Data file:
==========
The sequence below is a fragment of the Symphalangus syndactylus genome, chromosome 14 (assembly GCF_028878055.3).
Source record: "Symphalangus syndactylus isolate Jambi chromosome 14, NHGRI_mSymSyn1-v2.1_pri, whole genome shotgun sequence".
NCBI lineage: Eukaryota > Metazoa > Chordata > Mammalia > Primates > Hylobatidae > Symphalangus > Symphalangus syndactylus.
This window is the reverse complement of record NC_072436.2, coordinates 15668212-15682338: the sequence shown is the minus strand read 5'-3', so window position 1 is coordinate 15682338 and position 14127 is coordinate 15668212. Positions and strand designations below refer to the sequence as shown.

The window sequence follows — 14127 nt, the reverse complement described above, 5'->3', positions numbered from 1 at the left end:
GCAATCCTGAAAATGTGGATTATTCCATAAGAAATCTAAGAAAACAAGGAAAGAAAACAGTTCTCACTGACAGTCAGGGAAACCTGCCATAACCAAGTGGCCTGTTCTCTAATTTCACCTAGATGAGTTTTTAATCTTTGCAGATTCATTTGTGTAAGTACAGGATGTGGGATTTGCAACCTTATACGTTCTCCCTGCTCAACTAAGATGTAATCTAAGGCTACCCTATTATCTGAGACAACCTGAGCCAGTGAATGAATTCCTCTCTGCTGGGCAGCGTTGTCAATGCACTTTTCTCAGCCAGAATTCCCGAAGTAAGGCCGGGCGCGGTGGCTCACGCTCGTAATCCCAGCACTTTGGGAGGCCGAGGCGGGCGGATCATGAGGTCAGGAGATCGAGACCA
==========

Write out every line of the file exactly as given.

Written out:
The sequence below is a fragment of the Symphalangus syndactylus genome, chromosome 14 (assembly GCF_028878055.3).
Source record: "Symphalangus syndactylus isolate Jambi chromosome 14, NHGRI_mSymSyn1-v2.1_pri, whole genome shotgun sequence".
NCBI lineage: Eukaryota > Metazoa > Chordata > Mammalia > Primates > Hylobatidae > Symphalangus > Symphalangus syndactylus.
This window is the reverse complement of record NC_072436.2, coordinates 15668212-15682338: the sequence shown is the minus strand read 5'-3', so window position 1 is coordinate 15682338 and position 14127 is coordinate 15668212. Positions and strand designations below refer to the sequence as shown.

The window sequence follows — 14127 nt, the reverse complement described above, 5'->3', positions numbered from 1 at the left end:
GCAATCCTGAAAATGTGGATTATTCCATAAGAAATCTAAGAAAACAAGGAAAGAAAACAGTTCTCACTGACAGTCAGGGAAACCTGCCATAACCAAGTGGCCTGTTCTCTAATTTCACCTAGATGAGTTTTTAATCTTTGCAGATTCATTTGTGTAAGTACAGGATGTGGGATTTGCAACCTTATACGTTCTCCCTGCTCAACTAAGATGTAATCTAAGGCTACCCTATTATCTGAGACAACCTGAGCCAGTGAATGAATTCCTCTCTGCTGGGCAGCGTTGTCAATGCACTTTTCTCAGCCAGAATTCCCGAAGTAAGGCCGGGCGCGGTGGCTCACGCTCGTAATCCCAGCACTTTGGGAGGCCGAGGCGGGCGGATCATGAGGTCAGGAGATCGAGACCA